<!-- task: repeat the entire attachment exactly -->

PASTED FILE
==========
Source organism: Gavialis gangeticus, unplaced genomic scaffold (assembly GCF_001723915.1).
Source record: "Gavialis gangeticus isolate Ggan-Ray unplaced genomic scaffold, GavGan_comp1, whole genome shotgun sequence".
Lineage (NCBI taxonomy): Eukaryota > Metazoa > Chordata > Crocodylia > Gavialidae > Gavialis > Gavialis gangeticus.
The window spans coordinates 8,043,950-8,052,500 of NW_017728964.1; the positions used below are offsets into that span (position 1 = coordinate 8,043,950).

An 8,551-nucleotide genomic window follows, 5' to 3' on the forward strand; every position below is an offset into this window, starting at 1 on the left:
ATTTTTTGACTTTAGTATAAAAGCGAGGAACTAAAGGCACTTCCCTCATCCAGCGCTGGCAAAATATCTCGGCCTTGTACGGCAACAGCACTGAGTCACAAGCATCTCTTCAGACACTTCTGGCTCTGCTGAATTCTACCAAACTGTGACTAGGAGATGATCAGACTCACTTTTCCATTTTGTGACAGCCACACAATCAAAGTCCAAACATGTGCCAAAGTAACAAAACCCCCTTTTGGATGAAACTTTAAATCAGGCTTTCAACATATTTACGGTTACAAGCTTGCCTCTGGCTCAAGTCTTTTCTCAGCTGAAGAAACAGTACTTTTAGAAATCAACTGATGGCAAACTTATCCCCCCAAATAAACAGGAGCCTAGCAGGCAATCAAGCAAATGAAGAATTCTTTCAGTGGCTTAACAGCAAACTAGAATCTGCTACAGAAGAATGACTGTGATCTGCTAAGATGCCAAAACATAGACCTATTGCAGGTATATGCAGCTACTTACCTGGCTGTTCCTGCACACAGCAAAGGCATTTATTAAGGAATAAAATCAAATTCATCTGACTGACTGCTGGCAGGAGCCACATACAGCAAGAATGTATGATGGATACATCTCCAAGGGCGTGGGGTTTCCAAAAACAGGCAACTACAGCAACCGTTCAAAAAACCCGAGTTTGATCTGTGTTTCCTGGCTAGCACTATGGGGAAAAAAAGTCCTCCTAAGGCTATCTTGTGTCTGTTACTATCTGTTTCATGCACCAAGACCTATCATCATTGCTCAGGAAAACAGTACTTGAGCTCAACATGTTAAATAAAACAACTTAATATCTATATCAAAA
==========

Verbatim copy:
Source organism: Gavialis gangeticus, unplaced genomic scaffold (assembly GCF_001723915.1).
Source record: "Gavialis gangeticus isolate Ggan-Ray unplaced genomic scaffold, GavGan_comp1, whole genome shotgun sequence".
Lineage (NCBI taxonomy): Eukaryota > Metazoa > Chordata > Crocodylia > Gavialidae > Gavialis > Gavialis gangeticus.
The window spans coordinates 8,043,950-8,052,500 of NW_017728964.1; the positions used below are offsets into that span (position 1 = coordinate 8,043,950).

An 8,551-nucleotide genomic window follows, 5' to 3' on the forward strand; every position below is an offset into this window, starting at 1 on the left:
ATTTTTTGACTTTAGTATAAAAGCGAGGAACTAAAGGCACTTCCCTCATCCAGCGCTGGCAAAATATCTCGGCCTTGTACGGCAACAGCACTGAGTCACAAGCATCTCTTCAGACACTTCTGGCTCTGCTGAATTCTACCAAACTGTGACTAGGAGATGATCAGACTCACTTTTCCATTTTGTGACAGCCACACAATCAAAGTCCAAACATGTGCCAAAGTAACAAAACCCCCTTTTGGATGAAACTTTAAATCAGGCTTTCAACATATTTACGGTTACAAGCTTGCCTCTGGCTCAAGTCTTTTCTCAGCTGAAGAAACAGTACTTTTAGAAATCAACTGATGGCAAACTTATCCCCCCAAATAAACAGGAGCCTAGCAGGCAATCAAGCAAATGAAGAATTCTTTCAGTGGCTTAACAGCAAACTAGAATCTGCTACAGAAGAATGACTGTGATCTGCTAAGATGCCAAAACATAGACCTATTGCAGGTATATGCAGCTACTTACCTGGCTGTTCCTGCACACAGCAAAGGCATTTATTAAGGAATAAAATCAAATTCATCTGACTGACTGCTGGCAGGAGCCACATACAGCAAGAATGTATGATGGATACATCTCCAAGGGCGTGGGGTTTCCAAAAACAGGCAACTACAGCAACCGTTCAAAAAACCCGAGTTTGATCTGTGTTTCCTGGCTAGCACTATGGGGAAAAAAAGTCCTCCTAAGGCTATCTTGTGTCTGTTACTATCTGTTTCATGCACCAAGACCTATCATCATTGCTCAGGAAAACAGTACTTGAGCTCAACATGTTAAATAAAACAACTTAATATCTATATCAAAA